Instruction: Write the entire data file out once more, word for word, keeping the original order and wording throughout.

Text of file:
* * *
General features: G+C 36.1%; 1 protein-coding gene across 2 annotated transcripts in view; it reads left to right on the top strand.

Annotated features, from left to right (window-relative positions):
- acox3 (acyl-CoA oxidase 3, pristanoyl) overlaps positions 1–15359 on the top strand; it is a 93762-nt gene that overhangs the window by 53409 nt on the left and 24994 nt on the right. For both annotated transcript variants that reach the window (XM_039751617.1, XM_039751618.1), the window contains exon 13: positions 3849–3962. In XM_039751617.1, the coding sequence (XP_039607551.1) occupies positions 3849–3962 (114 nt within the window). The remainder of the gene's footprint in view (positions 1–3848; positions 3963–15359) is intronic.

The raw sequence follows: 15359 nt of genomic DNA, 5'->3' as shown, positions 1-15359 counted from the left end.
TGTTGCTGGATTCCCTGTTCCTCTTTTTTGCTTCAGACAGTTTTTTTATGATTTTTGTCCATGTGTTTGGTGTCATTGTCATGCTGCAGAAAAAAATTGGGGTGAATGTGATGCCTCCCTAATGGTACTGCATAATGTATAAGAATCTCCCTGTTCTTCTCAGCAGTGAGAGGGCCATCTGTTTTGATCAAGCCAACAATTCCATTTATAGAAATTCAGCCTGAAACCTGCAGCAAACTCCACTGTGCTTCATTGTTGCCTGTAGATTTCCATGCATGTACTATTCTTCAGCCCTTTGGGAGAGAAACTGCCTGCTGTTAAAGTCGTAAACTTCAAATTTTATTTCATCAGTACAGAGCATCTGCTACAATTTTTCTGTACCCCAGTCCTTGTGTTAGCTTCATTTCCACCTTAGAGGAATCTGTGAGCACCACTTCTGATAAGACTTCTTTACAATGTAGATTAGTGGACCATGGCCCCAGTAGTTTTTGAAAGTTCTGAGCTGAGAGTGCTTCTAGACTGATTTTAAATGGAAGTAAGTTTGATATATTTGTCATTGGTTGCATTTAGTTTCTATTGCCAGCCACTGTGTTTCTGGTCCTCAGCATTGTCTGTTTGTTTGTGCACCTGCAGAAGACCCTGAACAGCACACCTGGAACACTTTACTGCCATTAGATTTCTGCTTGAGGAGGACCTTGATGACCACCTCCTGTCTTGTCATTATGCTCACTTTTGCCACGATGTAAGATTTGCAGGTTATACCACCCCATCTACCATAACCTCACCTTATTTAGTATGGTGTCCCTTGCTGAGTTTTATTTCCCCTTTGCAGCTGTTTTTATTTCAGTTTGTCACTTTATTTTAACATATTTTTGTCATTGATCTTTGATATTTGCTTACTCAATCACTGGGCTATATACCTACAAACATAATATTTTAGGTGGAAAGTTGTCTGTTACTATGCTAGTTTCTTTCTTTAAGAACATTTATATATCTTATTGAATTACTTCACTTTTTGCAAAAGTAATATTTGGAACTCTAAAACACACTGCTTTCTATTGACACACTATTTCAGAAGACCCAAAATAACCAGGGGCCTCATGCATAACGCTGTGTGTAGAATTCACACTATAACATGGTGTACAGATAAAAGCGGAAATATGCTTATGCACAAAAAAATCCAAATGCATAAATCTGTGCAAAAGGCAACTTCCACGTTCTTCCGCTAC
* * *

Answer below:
General features: G+C 36.1%; 1 protein-coding gene across 2 annotated transcripts in view; it reads left to right on the top strand.

Annotated features, from left to right (window-relative positions):
- acox3 (acyl-CoA oxidase 3, pristanoyl) overlaps positions 1–15359 on the top strand; it is a 93762-nt gene that overhangs the window by 53409 nt on the left and 24994 nt on the right. For both annotated transcript variants that reach the window (XM_039751617.1, XM_039751618.1), the window contains exon 13: positions 3849–3962. In XM_039751617.1, the coding sequence (XP_039607551.1) occupies positions 3849–3962 (114 nt within the window). The remainder of the gene's footprint in view (positions 1–3848; positions 3963–15359) is intronic.

The raw sequence follows: 15359 nt of genomic DNA, 5'->3' as shown, positions 1-15359 counted from the left end.
TGTTGCTGGATTCCCTGTTCCTCTTTTTTGCTTCAGACAGTTTTTTTATGATTTTTGTCCATGTGTTTGGTGTCATTGTCATGCTGCAGAAAAAAATTGGGGTGAATGTGATGCCTCCCTAATGGTACTGCATAATGTATAAGAATCTCCCTGTTCTTCTCAGCAGTGAGAGGGCCATCTGTTTTGATCAAGCCAACAATTCCATTTATAGAAATTCAGCCTGAAACCTGCAGCAAACTCCACTGTGCTTCATTGTTGCCTGTAGATTTCCATGCATGTACTATTCTTCAGCCCTTTGGGAGAGAAACTGCCTGCTGTTAAAGTCGTAAACTTCAAATTTTATTTCATCAGTACAGAGCATCTGCTACAATTTTTCTGTACCCCAGTCCTTGTGTTAGCTTCATTTCCACCTTAGAGGAATCTGTGAGCACCACTTCTGATAAGACTTCTTTACAATGTAGATTAGTGGACCATGGCCCCAGTAGTTTTTGAAAGTTCTGAGCTGAGAGTGCTTCTAGACTGATTTTAAATGGAAGTAAGTTTGATATATTTGTCATTGGTTGCATTTAGTTTCTATTGCCAGCCACTGTGTTTCTGGTCCTCAGCATTGTCTGTTTGTTTGTGCACCTGCAGAAGACCCTGAACAGCACACCTGGAACACTTTACTGCCATTAGATTTCTGCTTGAGGAGGACCTTGATGACCACCTCCTGTCTTGTCATTATGCTCACTTTTGCCACGATGTAAGATTTGCAGGTTATACCACCCCATCTACCATAACCTCACCTTATTTAGTATGGTGTCCCTTGCTGAGTTTTATTTCCCCTTTGCAGCTGTTTTTATTTCAGTTTGTCACTTTATTTTAACATATTTTTGTCATTGATCTTTGATATTTGCTTACTCAATCACTGGGCTATATACCTACAAACATAATATTTTAGGTGGAAAGTTGTCTGTTACTATGCTAGTTTCTTTCTTTAAGAACATTTATATATCTTATTGAATTACTTCACTTTTTGCAAAAGTAATATTTGGAACTCTAAAACACACTGCTTTCTATTGACACACTATTTCAGAAGACCCAAAATAACCAGGGGCCTCATGCATAACGCTGTGTGTAGAATTCACACTATAACATGGTGTACAGATAAAAGCGGAAATATGCTTATGCACAAAAAAATCCAAATGCATAAATCTGTGCAAAAGGCAACTTCCACGTTCTTCCGCTAC